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Horsetail Strobilus

Members of the genus Equisetum, horsetails are a type of hollow-stemmed plant that exhibits an extensive creeping root system. Sometimes alternatively known as horse pipes, mareís tail, or snake grass, horsetails thrive best in damp environments, such as swamps, bogs, and stream banks.

Horsetail plants have a very ancient lineage that extends back some 200 million years. Similar to other primitive vascular plants, they exhibit an asexual reproductive structure, the sphenophyte strobilus, more commonly known as a cone. Unlike the better-known pinecone, however, the strobili of the horsetail plant may only contain one type of spore since they are homosporous. Horsetail cones, each of which encases many sporophylls within a single sporangium or case, form along the uppermost region of the plantís branches. When the sporophylls are dispersed by the wind, they germinate into small, free-living gametophytes that may produce either male or female reproductive organs. If these gametophytes are exposed to enough moisture, the sperm cells are released from the male organs and swim through the water to fertilize female eggs, beginning the next phase of the plantís life cycle.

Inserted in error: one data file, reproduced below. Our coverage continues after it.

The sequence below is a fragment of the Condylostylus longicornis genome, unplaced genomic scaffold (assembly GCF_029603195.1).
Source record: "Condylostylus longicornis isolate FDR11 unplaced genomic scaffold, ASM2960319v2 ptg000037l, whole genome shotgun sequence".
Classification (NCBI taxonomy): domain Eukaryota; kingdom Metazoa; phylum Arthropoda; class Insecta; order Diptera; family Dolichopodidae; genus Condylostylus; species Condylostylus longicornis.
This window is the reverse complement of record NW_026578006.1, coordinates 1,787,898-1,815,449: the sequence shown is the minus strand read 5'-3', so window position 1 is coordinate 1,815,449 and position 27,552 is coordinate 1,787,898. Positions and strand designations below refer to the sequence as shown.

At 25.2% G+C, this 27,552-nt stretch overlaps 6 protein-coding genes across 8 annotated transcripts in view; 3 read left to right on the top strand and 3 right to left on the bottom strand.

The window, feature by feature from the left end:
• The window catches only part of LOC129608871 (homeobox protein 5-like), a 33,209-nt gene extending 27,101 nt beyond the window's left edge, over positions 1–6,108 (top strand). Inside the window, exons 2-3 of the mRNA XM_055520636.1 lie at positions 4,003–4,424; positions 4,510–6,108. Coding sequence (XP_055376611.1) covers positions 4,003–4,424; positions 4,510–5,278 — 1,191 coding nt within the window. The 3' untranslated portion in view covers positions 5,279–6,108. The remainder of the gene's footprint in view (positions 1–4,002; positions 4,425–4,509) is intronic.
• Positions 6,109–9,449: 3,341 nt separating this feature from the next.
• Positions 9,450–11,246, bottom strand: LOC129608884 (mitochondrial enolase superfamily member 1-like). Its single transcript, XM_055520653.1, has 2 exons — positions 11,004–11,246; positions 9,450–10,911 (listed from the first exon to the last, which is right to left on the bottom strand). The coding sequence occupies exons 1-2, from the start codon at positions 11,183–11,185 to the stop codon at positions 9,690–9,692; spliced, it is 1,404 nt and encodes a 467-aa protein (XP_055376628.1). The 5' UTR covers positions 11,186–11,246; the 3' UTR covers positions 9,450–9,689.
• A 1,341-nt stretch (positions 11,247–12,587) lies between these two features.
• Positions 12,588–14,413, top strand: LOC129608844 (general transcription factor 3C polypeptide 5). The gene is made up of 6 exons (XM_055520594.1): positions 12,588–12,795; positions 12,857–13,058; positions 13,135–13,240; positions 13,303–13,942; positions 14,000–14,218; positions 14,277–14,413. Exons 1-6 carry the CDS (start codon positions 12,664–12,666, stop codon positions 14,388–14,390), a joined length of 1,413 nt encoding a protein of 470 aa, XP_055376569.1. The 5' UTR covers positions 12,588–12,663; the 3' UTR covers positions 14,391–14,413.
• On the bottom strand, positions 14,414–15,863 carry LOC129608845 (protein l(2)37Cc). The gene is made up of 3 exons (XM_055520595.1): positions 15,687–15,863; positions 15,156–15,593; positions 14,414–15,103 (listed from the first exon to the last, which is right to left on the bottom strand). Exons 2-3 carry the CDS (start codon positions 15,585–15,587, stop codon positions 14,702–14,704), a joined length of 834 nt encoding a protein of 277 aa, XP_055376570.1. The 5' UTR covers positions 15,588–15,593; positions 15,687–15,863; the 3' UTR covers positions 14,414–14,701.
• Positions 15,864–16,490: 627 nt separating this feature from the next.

Two different types of hollow-jointed stems are produced by the horsetail, both of which are maintained by food reserves stored in small tubers. These tubers are produced along the plantís vast root system, which is actually comprised of rhizomes, subterranean horizontal plant stems that may penetrate deep into the soil. Due to the tenacious rhizomes, horsetails often form immense weed-like colonies in areas plagued by poor drainage, sometimes becoming a problematic species in orchards and fields. However, one variety of the plant, commonly known as the scouring rush, is commercially valuable. This type of horsetail stores a significant level of silica granules in its cells and is often used to produce abrasive powders for scrubbing pots and pans.


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